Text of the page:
“I love the project, it’s an excellent idea. Many of us are immigrants and we do have dreams, and we fight for them, leaving behind our roots. Thank you.”
— YMCA student
Mobility Movilidad artist-in-residence Maria Cecilia Cardona and directors Tamera Marko and Ryan Catalani joined English-language classes at the YMCA of Greater Boston’s International Learning Center on February 17, 2016 to talk about Proyecto Carrito, a collective of immigrant janitors, students, professors, and administrators at Emerson College who write together to cross physical, social, emotional, and institutional borders.
They discussed how, in the words of Mario Ernesto Osorio, one of the Proyecto Carrito members and maintenance worker at Emerson, “we need to recover the humanity that, for the moment, we have lost,” by making our schools and other institutions more inclusive for all their community members, including immigrant workers.
The Proyecto Carrito collective does so in the spirit of convivencia—or learning to live and work together, despite cultural and language differences—by not just meeting as a weekly class, but also building trust and sharing time as a family over the last five years.
Ceci, a Colombian artist who participated in Mobility Movilidad’s 2011 exhibition of Through Our Eyes, also showed a video that she produced with the immigrant maintenance workers last year. They talked about where they have loved life—and found that those places were their homes and roots in Latin America.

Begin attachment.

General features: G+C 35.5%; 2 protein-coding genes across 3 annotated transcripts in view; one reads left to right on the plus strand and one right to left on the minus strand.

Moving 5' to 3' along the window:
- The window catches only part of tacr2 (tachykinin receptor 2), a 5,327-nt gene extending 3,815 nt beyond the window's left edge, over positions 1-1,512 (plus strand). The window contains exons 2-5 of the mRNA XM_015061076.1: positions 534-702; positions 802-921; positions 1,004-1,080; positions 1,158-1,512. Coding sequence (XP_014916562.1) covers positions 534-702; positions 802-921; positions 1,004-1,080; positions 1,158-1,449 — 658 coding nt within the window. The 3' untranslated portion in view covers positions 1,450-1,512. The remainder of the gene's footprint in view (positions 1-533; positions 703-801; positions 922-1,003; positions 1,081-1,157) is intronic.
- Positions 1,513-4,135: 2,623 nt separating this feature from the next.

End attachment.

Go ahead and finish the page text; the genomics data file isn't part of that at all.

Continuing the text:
Students in the YMCA classes, whose native languages include Spanish, Arabic, Mandarin, and Russian, wrote notes to the maintenance workers responding to their stories.
Many of the students said they identified with the workers’ stories, and shared their own deeply personal stories, like having to leave their kids and families in their home countries and immigrate to the US to support them economically.
Others wrote that hearing about Proyecto Carrito made them feel supported, because the project recognizes that immigrants do have dreams and fight for them, despite leaving behind their roots, and congratulated the group for trying to make it possible to live with love and peace.
Thanks to the YMCA of Greater Boston and Sara Bilman, the YMCA’s DESE Program Manager and Educational and Career Advisor.